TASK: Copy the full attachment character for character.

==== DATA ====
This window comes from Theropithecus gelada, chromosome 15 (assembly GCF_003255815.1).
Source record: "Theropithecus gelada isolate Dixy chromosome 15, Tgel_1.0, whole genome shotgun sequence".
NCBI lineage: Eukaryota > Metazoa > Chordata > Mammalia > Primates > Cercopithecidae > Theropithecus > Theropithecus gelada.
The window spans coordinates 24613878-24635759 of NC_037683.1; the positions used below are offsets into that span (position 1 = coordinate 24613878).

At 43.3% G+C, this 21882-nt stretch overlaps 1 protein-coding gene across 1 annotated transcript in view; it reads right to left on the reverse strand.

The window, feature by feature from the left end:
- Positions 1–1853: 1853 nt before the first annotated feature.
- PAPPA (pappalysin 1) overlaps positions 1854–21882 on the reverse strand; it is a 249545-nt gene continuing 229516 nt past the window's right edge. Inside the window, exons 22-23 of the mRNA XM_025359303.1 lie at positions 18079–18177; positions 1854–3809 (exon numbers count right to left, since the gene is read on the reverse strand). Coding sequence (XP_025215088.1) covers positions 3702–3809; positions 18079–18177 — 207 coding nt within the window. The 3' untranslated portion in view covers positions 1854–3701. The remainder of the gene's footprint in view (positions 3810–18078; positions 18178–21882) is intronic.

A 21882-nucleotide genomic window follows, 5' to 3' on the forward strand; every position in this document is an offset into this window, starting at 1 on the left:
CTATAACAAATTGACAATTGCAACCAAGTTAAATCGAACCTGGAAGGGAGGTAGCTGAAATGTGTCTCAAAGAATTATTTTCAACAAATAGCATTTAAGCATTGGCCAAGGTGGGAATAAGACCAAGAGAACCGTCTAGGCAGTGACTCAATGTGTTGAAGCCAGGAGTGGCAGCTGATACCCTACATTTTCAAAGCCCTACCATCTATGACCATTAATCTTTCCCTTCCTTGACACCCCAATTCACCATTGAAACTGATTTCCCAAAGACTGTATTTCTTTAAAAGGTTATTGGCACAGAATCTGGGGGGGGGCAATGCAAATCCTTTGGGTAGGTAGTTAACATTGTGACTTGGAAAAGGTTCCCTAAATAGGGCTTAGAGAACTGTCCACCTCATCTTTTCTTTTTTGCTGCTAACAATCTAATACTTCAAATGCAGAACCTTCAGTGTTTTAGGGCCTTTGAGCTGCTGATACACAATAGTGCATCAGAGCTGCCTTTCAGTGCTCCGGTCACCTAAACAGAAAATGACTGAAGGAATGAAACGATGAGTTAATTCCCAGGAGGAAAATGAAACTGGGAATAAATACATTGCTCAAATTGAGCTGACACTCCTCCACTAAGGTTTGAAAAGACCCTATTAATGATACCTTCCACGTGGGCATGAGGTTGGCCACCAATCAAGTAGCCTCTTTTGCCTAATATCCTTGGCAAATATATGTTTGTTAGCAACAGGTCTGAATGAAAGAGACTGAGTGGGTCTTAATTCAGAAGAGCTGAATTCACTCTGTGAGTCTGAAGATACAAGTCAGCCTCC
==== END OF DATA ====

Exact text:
This window comes from Theropithecus gelada, chromosome 15 (assembly GCF_003255815.1).
Source record: "Theropithecus gelada isolate Dixy chromosome 15, Tgel_1.0, whole genome shotgun sequence".
NCBI lineage: Eukaryota > Metazoa > Chordata > Mammalia > Primates > Cercopithecidae > Theropithecus > Theropithecus gelada.
The window spans coordinates 24613878-24635759 of NC_037683.1; the positions used below are offsets into that span (position 1 = coordinate 24613878).

At 43.3% G+C, this 21882-nt stretch overlaps 1 protein-coding gene across 1 annotated transcript in view; it reads right to left on the reverse strand.

The window, feature by feature from the left end:
- Positions 1–1853: 1853 nt before the first annotated feature.
- PAPPA (pappalysin 1) overlaps positions 1854–21882 on the reverse strand; it is a 249545-nt gene continuing 229516 nt past the window's right edge. Inside the window, exons 22-23 of the mRNA XM_025359303.1 lie at positions 18079–18177; positions 1854–3809 (exon numbers count right to left, since the gene is read on the reverse strand). Coding sequence (XP_025215088.1) covers positions 3702–3809; positions 18079–18177 — 207 coding nt within the window. The 3' untranslated portion in view covers positions 1854–3701. The remainder of the gene's footprint in view (positions 3810–18078; positions 18178–21882) is intronic.

A 21882-nucleotide genomic window follows, 5' to 3' on the forward strand; every position in this document is an offset into this window, starting at 1 on the left:
CTATAACAAATTGACAATTGCAACCAAGTTAAATCGAACCTGGAAGGGAGGTAGCTGAAATGTGTCTCAAAGAATTATTTTCAACAAATAGCATTTAAGCATTGGCCAAGGTGGGAATAAGACCAAGAGAACCGTCTAGGCAGTGACTCAATGTGTTGAAGCCAGGAGTGGCAGCTGATACCCTACATTTTCAAAGCCCTACCATCTATGACCATTAATCTTTCCCTTCCTTGACACCCCAATTCACCATTGAAACTGATTTCCCAAAGACTGTATTTCTTTAAAAGGTTATTGGCACAGAATCTGGGGGGGGGCAATGCAAATCCTTTGGGTAGGTAGTTAACATTGTGACTTGGAAAAGGTTCCCTAAATAGGGCTTAGAGAACTGTCCACCTCATCTTTTCTTTTTTGCTGCTAACAATCTAATACTTCAAATGCAGAACCTTCAGTGTTTTAGGGCCTTTGAGCTGCTGATACACAATAGTGCATCAGAGCTGCCTTTCAGTGCTCCGGTCACCTAAACAGAAAATGACTGAAGGAATGAAACGATGAGTTAATTCCCAGGAGGAAAATGAAACTGGGAATAAATACATTGCTCAAATTGAGCTGACACTCCTCCACTAAGGTTTGAAAAGACCCTATTAATGATACCTTCCACGTGGGCATGAGGTTGGCCACCAATCAAGTAGCCTCTTTTGCCTAATATCCTTGGCAAATATATGTTTGTTAGCAACAGGTCTGAATGAAAGAGACTGAGTGGGTCTTAATTCAGAAGAGCTGAATTCACTCTGTGAGTCTGAAGATACAAGTCAGCCTCC